Mark Hoban’s new definition of fairness
This morning’s Today interview with Financial Secretary Mark Hoban provided a revealing insight into the Government’s definition of fairness. In response to an IFS analysis (that is based on DWP figures of the impact of Housing Benefit cuts, and HMT’s figures for how social security changes – specifically indexing benefits with CPI – will affect poor households in 2013/14) he informed us that the IFS’s work, which in fact takes account of the majority of the third of social security changes that the Budget’s distributional analysis chose to exclude, is ‘selective’ as it ‘ignores the impacts of economic growth’.
If fairness and economic growth are the same thing, then Britain has been an increasingly fair society for the vast majority of the post-war period and the post-recession decade in 1980s (when unemployment hit three million, and the number of children living in poverty rose from one and a half million to three million) saw a positive fairness rise. By this definition the Government need not even bother with policies on social mobility and and the child poverty targets might as well be scrapped – all that fairness will require is a non-recessionary economy.
Mark Hoban did have a few other arguments to make. He maintained that Housing Benefit cuts would not amount to a change in income as if people moved to cheaper properties they would have the same amount of money. The problem with this view is firstly that money to pay for housing costs is generally considered as part of people’s income (it is certainly considered by the Government when they leak stories to the press about the levels of benefit that families are entitled to), and secondly that around half of housing benefit claimants already have a shortfall in their entitlements, which means they have to use income other than Housing Benefit to pay their rents. For these households benefit cuts will lead to real reductions in other income. In addition, the interview failed to discuss the full detail of the cuts in Housing Benefit that are being proposed – linking rents to CPI, limiting the amount that is payable to properties in the lowest percentiles of local rents and cutting the maximum number of rooms that families can claim for will have clear negative impacts for low income families: the DWP’s own analysis shows that these changes will ‘have an adverse impact on work to reduce child poverty’.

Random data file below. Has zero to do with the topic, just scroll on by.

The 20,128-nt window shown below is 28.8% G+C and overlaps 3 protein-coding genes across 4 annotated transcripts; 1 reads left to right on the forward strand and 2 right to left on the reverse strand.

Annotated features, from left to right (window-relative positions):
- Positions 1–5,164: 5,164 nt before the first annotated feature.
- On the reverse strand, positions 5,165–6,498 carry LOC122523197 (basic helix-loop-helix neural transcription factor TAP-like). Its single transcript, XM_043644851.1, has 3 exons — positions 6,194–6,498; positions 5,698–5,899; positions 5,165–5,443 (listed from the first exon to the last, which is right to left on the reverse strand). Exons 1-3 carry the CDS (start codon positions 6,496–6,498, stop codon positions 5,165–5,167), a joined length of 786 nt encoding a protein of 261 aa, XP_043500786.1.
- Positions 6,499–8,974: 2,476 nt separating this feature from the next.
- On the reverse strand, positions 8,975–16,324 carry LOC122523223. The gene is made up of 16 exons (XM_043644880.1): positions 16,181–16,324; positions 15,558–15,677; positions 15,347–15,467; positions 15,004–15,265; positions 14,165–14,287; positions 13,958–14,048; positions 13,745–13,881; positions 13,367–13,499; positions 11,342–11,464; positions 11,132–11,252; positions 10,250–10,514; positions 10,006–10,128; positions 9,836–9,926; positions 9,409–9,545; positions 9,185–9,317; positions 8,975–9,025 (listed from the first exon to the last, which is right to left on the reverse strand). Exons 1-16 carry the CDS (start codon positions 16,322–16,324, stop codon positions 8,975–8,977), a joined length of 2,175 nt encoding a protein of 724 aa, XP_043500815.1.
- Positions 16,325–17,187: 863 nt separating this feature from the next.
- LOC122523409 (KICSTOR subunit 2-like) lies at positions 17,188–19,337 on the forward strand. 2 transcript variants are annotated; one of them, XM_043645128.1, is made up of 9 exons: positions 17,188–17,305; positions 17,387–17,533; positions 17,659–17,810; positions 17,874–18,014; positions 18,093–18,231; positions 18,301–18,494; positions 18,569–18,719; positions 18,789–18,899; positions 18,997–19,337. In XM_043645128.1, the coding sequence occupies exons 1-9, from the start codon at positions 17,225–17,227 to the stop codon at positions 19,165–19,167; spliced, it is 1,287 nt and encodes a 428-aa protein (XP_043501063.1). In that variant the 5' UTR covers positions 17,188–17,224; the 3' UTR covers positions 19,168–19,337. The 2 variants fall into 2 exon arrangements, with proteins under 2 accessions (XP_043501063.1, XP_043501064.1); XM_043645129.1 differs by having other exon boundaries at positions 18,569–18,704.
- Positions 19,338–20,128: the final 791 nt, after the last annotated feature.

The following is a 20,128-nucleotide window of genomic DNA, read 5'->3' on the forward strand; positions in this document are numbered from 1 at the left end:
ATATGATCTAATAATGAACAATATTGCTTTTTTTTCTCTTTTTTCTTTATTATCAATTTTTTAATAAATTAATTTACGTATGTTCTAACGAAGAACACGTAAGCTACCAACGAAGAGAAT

Mark Hoban also argued that the changes that are being proposed to Disability Living Allowance will change entitlements based on health conditions, not on income levels. But this misses the point. HMT’s own analysis shows that the changes the Government plan to introduce are expected to cut DLA for 20 per cent of claimants. We know that disabled people are over twice as likely as adults in the general population to be living in poverty – cuts in DLA will mean that poor people are worse off.
By any accepted measure of whether fairness is improving – for example change in levels or rates of poverty, change in rates of inequality or distributional changes in income – the Budget has failed. There is no way to maintain the pretence that these cuts are progressive.